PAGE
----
Activity surrounding Open RAN is hitting a fever pitch. We have been seeing accelerating operator and vendor announcements supporting Open RAN, and now the Open Networking Foundation has announced that it is launching SD-RAN to complement Open RAN. The plan for SD RAN is to open up critical portions of the RAN architecture, allowing both open source and vendor based microservices, called xApps, software connect to the SD RAN architecture’s Radio Ixxx Controller (RIC).
To date, we’ve seen vendors like Parallel Wireless, Mavenir, Altiostar, Samsung and Nokia throw their weight behind Open RAN. Japanese operator Rakuten has been very vocal about its successful commercial launch in April 2020 that uses Open RAN and a virtual computing system to support various RAN functions such as baseband. ONF’s SD RAN project takes things another step, though, by allowing operators and vendors to to leverage open source in the RAN environment.
Getting there presents a challenge. With its announcement, the ONF will support a nRT-RIC and xApps, this is the intelligence that needs to be opened up, according to Timon Sloane, VP for ecosystems and marketing for the ONF based in Menlo Park. He says that functionality from a powerful RIC and xApps can finally deliver the integration and benefits needed for an open approach to work.
Adding some muscle, the open RAN development community, and associated carriers globally, have shown their support for this latest project, a software defined RAN that will put a focus on open systems for 5G and the deeper integration.
The ONF’s SD-RAN project specifically is backed by a coterie of industry players: The O-RAN Alliance, Telecom Infrastructure Project (TIP), and Facebook. Also, global carriers and cloud providers like AT&T, Google, China Mobile, China Unicom, DT and NTT. Lastly, system/chip companies like Intel, Sercomm and Radisys.
The ONF’s proposed µONOS-RIC, is a microservices SDN controller based on ONF’s ONOS platform. 650 Group is bullish on this effort as previous attempts have not come to fruition and the ONF has already had lots of success with its CORD/cloud edge data centers and broadband access with the likes of AT&T DT and Comcast.
Like many companies that sell campus networking gear, Ubiquiti Networks saw a slowdown in 2Q20. Its Enterprise-related revenues grew only 4% Y/Y and were down 16% Q/Q. We reviewed the public material from its disclosures this morning, plus as we do during each of the quarters, we are making checks along the way because we assess Ubiquiti’s market share in many of its markets like Ethernet Switching, Enterprise WLAN, Consumer WLAN, routing and security.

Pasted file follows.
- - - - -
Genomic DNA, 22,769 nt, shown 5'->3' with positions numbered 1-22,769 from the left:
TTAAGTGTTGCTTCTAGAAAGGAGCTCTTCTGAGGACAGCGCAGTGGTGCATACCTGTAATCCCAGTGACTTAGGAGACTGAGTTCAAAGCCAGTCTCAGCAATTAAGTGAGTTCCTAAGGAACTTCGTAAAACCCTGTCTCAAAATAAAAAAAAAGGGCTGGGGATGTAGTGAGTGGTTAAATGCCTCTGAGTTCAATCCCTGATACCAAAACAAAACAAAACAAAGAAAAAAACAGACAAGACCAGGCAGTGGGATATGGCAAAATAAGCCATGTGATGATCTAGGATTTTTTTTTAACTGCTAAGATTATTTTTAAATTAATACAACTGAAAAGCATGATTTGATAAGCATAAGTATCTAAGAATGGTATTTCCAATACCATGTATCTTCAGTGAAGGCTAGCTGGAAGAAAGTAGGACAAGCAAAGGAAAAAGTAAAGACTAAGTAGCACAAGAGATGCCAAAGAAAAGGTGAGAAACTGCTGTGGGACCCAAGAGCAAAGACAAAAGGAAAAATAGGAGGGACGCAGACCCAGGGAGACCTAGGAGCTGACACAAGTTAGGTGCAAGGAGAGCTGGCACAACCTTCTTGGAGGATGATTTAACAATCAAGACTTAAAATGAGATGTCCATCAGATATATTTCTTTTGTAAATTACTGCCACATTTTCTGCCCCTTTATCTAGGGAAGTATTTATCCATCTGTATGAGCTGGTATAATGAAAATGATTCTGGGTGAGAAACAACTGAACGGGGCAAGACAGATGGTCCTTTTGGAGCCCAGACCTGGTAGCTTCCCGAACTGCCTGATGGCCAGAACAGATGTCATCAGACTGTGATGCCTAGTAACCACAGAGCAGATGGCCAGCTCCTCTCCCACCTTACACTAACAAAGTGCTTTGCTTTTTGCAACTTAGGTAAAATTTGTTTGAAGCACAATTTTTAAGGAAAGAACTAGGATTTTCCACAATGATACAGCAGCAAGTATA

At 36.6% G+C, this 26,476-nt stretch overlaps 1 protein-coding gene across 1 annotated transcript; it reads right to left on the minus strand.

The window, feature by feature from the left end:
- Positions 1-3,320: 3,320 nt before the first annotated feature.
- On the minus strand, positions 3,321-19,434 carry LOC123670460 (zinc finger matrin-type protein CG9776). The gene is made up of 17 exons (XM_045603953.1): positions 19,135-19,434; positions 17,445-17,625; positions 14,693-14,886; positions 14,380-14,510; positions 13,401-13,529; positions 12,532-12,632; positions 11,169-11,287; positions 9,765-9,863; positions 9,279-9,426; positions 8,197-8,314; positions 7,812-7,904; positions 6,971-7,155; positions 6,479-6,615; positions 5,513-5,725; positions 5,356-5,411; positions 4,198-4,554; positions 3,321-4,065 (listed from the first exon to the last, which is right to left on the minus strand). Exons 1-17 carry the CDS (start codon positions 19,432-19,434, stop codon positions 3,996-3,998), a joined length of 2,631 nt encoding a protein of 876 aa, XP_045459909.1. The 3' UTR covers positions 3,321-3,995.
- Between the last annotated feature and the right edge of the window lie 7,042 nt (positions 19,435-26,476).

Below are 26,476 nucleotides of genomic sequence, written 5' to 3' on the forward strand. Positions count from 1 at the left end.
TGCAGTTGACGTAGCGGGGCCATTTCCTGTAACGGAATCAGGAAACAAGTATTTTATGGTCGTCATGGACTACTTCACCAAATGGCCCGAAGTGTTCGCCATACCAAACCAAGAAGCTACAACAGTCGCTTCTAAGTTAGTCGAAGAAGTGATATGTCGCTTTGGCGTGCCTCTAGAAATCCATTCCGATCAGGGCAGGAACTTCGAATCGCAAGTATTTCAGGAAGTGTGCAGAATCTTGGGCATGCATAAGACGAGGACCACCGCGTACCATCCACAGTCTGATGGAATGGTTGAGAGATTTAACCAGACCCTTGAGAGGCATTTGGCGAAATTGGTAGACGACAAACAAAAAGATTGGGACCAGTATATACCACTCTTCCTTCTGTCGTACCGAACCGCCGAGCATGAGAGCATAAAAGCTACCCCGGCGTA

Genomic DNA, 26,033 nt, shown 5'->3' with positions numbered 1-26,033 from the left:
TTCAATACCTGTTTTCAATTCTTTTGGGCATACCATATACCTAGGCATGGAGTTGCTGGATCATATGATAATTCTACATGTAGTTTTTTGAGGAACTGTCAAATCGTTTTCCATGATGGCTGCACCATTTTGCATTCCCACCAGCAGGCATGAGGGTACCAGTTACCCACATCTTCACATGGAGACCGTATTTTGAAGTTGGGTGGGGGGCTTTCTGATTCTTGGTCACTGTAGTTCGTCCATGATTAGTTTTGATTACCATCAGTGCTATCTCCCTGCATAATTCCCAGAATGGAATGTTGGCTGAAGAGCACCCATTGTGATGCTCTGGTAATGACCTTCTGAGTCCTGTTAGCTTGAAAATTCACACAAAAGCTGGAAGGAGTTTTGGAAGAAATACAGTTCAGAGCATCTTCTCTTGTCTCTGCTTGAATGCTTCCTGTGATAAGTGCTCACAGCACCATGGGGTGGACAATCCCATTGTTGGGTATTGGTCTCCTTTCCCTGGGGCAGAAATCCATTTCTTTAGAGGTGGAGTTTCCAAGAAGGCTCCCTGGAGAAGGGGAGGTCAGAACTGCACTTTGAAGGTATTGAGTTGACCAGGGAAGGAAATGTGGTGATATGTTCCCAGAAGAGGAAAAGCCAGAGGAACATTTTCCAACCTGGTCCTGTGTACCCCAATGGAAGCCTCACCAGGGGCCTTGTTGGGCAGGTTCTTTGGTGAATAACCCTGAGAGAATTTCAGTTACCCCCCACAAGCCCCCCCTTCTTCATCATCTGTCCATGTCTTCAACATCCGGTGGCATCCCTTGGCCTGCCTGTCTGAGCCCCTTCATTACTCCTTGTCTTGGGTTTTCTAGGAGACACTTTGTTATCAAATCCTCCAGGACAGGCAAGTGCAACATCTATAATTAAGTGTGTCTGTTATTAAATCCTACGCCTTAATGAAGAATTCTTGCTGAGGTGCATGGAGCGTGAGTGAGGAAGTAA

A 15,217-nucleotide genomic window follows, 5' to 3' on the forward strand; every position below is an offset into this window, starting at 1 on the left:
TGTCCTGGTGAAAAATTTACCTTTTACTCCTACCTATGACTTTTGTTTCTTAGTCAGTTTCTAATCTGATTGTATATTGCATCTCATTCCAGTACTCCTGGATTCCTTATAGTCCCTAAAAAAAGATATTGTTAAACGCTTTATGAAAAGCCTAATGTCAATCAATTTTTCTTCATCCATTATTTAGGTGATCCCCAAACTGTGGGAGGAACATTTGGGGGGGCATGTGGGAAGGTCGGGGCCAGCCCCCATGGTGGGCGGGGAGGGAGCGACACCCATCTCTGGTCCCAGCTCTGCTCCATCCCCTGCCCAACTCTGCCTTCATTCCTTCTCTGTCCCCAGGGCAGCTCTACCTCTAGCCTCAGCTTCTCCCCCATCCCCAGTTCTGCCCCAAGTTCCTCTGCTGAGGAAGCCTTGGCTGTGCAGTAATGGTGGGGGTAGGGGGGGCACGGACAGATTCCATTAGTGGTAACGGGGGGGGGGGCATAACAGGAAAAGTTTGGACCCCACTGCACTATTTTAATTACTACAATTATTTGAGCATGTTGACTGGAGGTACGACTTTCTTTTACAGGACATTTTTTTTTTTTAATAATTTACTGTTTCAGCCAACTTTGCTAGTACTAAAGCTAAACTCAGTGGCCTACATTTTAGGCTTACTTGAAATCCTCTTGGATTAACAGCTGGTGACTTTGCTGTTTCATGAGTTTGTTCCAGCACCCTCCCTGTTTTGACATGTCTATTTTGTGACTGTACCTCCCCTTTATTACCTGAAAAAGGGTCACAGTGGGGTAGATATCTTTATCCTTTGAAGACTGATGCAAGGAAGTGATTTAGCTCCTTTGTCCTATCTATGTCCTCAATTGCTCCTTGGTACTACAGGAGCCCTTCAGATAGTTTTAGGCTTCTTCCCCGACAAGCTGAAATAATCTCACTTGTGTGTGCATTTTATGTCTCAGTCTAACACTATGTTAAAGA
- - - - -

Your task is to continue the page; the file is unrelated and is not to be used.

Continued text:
The company experienced production delays in the quarter, primarily as a result of its main manufacturing site being located in southern China. It has established subcontract manufacturing relationships recently where parts are made in Vietnam and Taiwan. The company has been penalized with tariffs because many of its products are made in China, so it has an incentive to get out of the PRC. Its facility lease in China ends in a year, and we expect that Ubiquiti will begin using subcontract manufacturing outside of China increasingly.
Inventory and purchase obligations are at a record high. At the end of 1Q20, inventories had dropped, probably because of shutdowns in China, but inventories grew nearly 40% Q/Q in 2Q20. We believe that the company is expecting revenue growth in the future, based on its high inventory and purchase obligations.
The company attributes its growth to the expansion of distribution channels and expansion of its product line. Since the pandemic shutdowns hit, it appears that the company has not grown its distributor count appreciably. In previous quarters, it had grown its reseller and distributor counts, fueling growth. Coincident with the company’s supply chain difficulties, we have noticed that the company is having trouble getting important new products to volume. For instance, its Amplifi Alien 802.11ax product, while introduced months ago, is unavailable for purchase. We have evidence that some volume was available during 2Q20, though. We see this type of difficulty getting products to volume as related to the sequential growth challenges the company experienced. But, the company has record purchase obligations, so we think it is just a matter of time before it has 802.11ax consumer – and enterprise-class – WLAN products in the market. Our hunch is that by 2H20, the company will have 802.11ax enterprise WLAN products in the market.